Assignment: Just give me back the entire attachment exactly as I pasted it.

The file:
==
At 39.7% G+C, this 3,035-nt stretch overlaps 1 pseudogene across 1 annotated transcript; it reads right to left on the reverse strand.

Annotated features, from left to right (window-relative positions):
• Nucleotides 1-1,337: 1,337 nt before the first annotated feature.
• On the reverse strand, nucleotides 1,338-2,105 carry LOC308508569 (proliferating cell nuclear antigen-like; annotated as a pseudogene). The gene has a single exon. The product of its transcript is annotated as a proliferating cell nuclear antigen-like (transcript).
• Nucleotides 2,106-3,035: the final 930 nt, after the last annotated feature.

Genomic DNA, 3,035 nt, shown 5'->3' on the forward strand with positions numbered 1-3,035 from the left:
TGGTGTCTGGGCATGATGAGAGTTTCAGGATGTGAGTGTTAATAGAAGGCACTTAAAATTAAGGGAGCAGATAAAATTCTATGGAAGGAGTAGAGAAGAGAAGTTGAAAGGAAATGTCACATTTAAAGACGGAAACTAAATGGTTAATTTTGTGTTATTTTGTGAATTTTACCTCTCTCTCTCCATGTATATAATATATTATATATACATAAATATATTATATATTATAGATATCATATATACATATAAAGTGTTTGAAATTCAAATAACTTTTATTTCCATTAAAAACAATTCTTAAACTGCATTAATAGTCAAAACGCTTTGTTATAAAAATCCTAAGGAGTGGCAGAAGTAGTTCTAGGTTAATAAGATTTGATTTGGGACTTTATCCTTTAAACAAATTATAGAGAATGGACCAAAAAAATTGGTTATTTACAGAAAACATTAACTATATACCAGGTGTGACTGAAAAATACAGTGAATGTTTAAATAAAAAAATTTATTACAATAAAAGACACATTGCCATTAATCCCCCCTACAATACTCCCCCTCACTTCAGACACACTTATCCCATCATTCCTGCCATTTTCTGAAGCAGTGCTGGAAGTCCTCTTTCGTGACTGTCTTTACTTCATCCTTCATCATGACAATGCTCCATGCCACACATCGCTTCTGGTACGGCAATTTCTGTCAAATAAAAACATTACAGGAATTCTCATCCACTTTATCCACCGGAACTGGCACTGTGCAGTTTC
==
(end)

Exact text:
At 39.7% G+C, this 3,035-nt stretch overlaps 1 pseudogene across 1 annotated transcript; it reads right to left on the reverse strand.

Annotated features, from left to right (window-relative positions):
• Nucleotides 1-1,337: 1,337 nt before the first annotated feature.
• On the reverse strand, nucleotides 1,338-2,105 carry LOC308508569 (proliferating cell nuclear antigen-like; annotated as a pseudogene). The gene has a single exon. The product of its transcript is annotated as a proliferating cell nuclear antigen-like (transcript).
• Nucleotides 2,106-3,035: the final 930 nt, after the last annotated feature.

Genomic DNA, 3,035 nt, shown 5'->3' on the forward strand with positions numbered 1-3,035 from the left:
TGGTGTCTGGGCATGATGAGAGTTTCAGGATGTGAGTGTTAATAGAAGGCACTTAAAATTAAGGGAGCAGATAAAATTCTATGGAAGGAGTAGAGAAGAGAAGTTGAAAGGAAATGTCACATTTAAAGACGGAAACTAAATGGTTAATTTTGTGTTATTTTGTGAATTTTACCTCTCTCTCTCCATGTATATAATATATTATATATACATAAATATATTATATATTATAGATATCATATATACATATAAAGTGTTTGAAATTCAAATAACTTTTATTTCCATTAAAAACAATTCTTAAACTGCATTAATAGTCAAAACGCTTTGTTATAAAAATCCTAAGGAGTGGCAGAAGTAGTTCTAGGTTAATAAGATTTGATTTGGGACTTTATCCTTTAAACAAATTATAGAGAATGGACCAAAAAAATTGGTTATTTACAGAAAACATTAACTATATACCAGGTGTGACTGAAAAATACAGTGAATGTTTAAATAAAAAAATTTATTACAATAAAAGACACATTGCCATTAATCCCCCCTACAATACTCCCCCTCACTTCAGACACACTTATCCCATCATTCCTGCCATTTTCTGAAGCAGTGCTGGAAGTCCTCTTTCGTGACTGTCTTTACTTCATCCTTCATCATGACAATGCTCCATGCCACACATCGCTTCTGGTACGGCAATTTCTGTCAAATAAAAACATTACAGGAATTCTCATCCACTTTATCCACCGGAACTGGCACTGTGCAGTTTC